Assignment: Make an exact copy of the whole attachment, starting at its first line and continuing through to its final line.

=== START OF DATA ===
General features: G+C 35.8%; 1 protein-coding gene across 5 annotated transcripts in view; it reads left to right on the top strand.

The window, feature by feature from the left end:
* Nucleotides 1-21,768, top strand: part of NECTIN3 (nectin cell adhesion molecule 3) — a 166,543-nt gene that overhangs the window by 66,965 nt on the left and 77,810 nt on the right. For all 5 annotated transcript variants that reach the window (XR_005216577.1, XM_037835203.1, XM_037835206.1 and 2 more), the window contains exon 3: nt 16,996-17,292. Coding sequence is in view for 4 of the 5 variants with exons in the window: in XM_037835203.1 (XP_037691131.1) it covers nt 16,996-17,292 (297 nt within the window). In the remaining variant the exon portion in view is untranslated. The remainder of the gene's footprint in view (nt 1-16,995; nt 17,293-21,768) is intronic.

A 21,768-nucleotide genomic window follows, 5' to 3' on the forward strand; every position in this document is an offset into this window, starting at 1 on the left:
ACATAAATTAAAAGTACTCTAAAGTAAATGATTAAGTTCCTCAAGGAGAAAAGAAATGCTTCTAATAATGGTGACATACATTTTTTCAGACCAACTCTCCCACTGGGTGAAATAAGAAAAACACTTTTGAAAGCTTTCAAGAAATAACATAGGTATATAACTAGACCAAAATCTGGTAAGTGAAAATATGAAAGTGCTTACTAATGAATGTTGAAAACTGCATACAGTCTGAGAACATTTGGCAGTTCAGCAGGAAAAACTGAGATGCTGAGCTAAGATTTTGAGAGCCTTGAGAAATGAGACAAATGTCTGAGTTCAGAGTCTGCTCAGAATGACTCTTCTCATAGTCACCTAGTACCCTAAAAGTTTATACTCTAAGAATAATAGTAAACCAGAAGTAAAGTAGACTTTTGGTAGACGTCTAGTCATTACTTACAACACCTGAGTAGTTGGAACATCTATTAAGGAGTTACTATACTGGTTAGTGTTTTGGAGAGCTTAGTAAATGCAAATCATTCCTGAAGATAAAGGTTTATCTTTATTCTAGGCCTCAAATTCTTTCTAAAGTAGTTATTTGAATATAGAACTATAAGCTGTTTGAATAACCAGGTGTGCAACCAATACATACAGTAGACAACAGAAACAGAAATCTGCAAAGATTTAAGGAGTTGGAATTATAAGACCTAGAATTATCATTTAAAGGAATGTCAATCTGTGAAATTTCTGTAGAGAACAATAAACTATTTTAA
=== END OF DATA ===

General features: G+C 35.8%; 1 protein-coding gene across 5 annotated transcripts in view; it reads left to right on the top strand.

The window, feature by feature from the left end:
* Nucleotides 1-21,768, top strand: part of NECTIN3 (nectin cell adhesion molecule 3) — a 166,543-nt gene that overhangs the window by 66,965 nt on the left and 77,810 nt on the right. For all 5 annotated transcript variants that reach the window (XR_005216577.1, XM_037835203.1, XM_037835206.1 and 2 more), the window contains exon 3: nt 16,996-17,292. Coding sequence is in view for 4 of the 5 variants with exons in the window: in XM_037835203.1 (XP_037691131.1) it covers nt 16,996-17,292 (297 nt within the window). In the remaining variant the exon portion in view is untranslated. The remainder of the gene's footprint in view (nt 1-16,995; nt 17,293-21,768) is intronic.

A 21,768-nucleotide genomic window follows, 5' to 3' on the forward strand; every position in this document is an offset into this window, starting at 1 on the left:
ACATAAATTAAAAGTACTCTAAAGTAAATGATTAAGTTCCTCAAGGAGAAAAGAAATGCTTCTAATAATGGTGACATACATTTTTTCAGACCAACTCTCCCACTGGGTGAAATAAGAAAAACACTTTTGAAAGCTTTCAAGAAATAACATAGGTATATAACTAGACCAAAATCTGGTAAGTGAAAATATGAAAGTGCTTACTAATGAATGTTGAAAACTGCATACAGTCTGAGAACATTTGGCAGTTCAGCAGGAAAAACTGAGATGCTGAGCTAAGATTTTGAGAGCCTTGAGAAATGAGACAAATGTCTGAGTTCAGAGTCTGCTCAGAATGACTCTTCTCATAGTCACCTAGTACCCTAAAAGTTTATACTCTAAGAATAATAGTAAACCAGAAGTAAAGTAGACTTTTGGTAGACGTCTAGTCATTACTTACAACACCTGAGTAGTTGGAACATCTATTAAGGAGTTACTATACTGGTTAGTGTTTTGGAGAGCTTAGTAAATGCAAATCATTCCTGAAGATAAAGGTTTATCTTTATTCTAGGCCTCAAATTCTTTCTAAAGTAGTTATTTGAATATAGAACTATAAGCTGTTTGAATAACCAGGTGTGCAACCAATACATACAGTAGACAACAGAAACAGAAATCTGCAAAGATTTAAGGAGTTGGAATTATAAGACCTAGAATTATCATTTAAAGGAATGTCAATCTGTGAAATTTCTGTAGAGAACAATAAACTATTTTAA